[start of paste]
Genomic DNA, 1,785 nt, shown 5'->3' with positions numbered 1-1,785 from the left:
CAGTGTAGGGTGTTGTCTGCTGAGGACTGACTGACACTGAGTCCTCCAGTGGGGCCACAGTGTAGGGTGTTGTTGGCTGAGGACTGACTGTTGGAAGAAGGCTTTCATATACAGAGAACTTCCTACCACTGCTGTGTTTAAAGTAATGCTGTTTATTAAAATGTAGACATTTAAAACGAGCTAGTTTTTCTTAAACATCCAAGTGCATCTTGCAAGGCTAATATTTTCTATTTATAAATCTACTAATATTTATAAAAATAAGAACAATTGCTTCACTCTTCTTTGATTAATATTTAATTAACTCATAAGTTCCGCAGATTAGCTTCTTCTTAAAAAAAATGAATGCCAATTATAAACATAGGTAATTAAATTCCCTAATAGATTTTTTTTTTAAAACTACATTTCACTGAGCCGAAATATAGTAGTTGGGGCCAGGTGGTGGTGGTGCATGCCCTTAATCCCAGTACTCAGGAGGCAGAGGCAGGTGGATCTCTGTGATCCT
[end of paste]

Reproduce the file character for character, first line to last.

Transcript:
Genomic DNA, 1,785 nt, shown 5'->3' with positions numbered 1-1,785 from the left:
CAGTGTAGGGTGTTGTCTGCTGAGGACTGACTGACACTGAGTCCTCCAGTGGGGCCACAGTGTAGGGTGTTGTTGGCTGAGGACTGACTGTTGGAAGAAGGCTTTCATATACAGAGAACTTCCTACCACTGCTGTGTTTAAAGTAATGCTGTTTATTAAAATGTAGACATTTAAAACGAGCTAGTTTTTCTTAAACATCCAAGTGCATCTTGCAAGGCTAATATTTTCTATTTATAAATCTACTAATATTTATAAAAATAAGAACAATTGCTTCACTCTTCTTTGATTAATATTTAATTAACTCATAAGTTCCGCAGATTAGCTTCTTCTTAAAAAAAATGAATGCCAATTATAAACATAGGTAATTAAATTCCCTAATAGATTTTTTTTTTAAAACTACATTTCACTGAGCCGAAATATAGTAGTTGGGGCCAGGTGGTGGTGGTGCATGCCCTTAATCCCAGTACTCAGGAGGCAGAGGCAGGTGGATCTCTGTGATCCT